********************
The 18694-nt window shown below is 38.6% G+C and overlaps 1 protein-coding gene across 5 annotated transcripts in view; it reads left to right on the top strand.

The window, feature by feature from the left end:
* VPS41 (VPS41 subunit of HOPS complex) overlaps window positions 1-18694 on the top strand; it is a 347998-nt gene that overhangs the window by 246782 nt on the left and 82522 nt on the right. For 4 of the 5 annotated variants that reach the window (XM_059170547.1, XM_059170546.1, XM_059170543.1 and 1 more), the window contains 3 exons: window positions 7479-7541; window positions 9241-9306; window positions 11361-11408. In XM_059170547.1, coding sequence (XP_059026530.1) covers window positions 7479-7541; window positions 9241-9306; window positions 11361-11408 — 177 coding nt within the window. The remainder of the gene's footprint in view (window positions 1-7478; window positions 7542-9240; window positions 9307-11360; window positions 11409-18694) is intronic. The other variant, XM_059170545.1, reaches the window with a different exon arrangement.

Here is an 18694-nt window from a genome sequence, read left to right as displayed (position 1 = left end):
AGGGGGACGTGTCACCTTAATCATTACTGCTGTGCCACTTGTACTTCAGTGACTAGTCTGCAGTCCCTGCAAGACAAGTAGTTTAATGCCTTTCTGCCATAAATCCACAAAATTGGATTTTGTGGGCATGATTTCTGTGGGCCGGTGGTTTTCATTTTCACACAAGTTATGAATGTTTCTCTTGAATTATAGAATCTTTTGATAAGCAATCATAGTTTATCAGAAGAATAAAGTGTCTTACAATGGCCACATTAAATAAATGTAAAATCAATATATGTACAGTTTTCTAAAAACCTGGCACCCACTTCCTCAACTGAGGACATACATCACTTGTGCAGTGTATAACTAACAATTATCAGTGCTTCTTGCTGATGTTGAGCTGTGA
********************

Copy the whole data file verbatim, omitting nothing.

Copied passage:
The 18694-nt window shown below is 38.6% G+C and overlaps 1 protein-coding gene across 5 annotated transcripts in view; it reads left to right on the top strand.

The window, feature by feature from the left end:
* VPS41 (VPS41 subunit of HOPS complex) overlaps window positions 1-18694 on the top strand; it is a 347998-nt gene that overhangs the window by 246782 nt on the left and 82522 nt on the right. For 4 of the 5 annotated variants that reach the window (XM_059170547.1, XM_059170546.1, XM_059170543.1 and 1 more), the window contains 3 exons: window positions 7479-7541; window positions 9241-9306; window positions 11361-11408. In XM_059170547.1, coding sequence (XP_059026530.1) covers window positions 7479-7541; window positions 9241-9306; window positions 11361-11408 — 177 coding nt within the window. The remainder of the gene's footprint in view (window positions 1-7478; window positions 7542-9240; window positions 9307-11360; window positions 11409-18694) is intronic. The other variant, XM_059170545.1, reaches the window with a different exon arrangement.

Here is an 18694-nt window from a genome sequence, read left to right as displayed (position 1 = left end):
AGGGGGACGTGTCACCTTAATCATTACTGCTGTGCCACTTGTACTTCAGTGACTAGTCTGCAGTCCCTGCAAGACAAGTAGTTTAATGCCTTTCTGCCATAAATCCACAAAATTGGATTTTGTGGGCATGATTTCTGTGGGCCGGTGGTTTTCATTTTCACACAAGTTATGAATGTTTCTCTTGAATTATAGAATCTTTTGATAAGCAATCATAGTTTATCAGAAGAATAAAGTGTCTTACAATGGCCACATTAAATAAATGTAAAATCAATATATGTACAGTTTTCTAAAAACCTGGCACCCACTTCCTCAACTGAGGACATACATCACTTGTGCAGTGTATAACTAACAATTATCAGTGCTTCTTGCTGATGTTGAGCTGTGA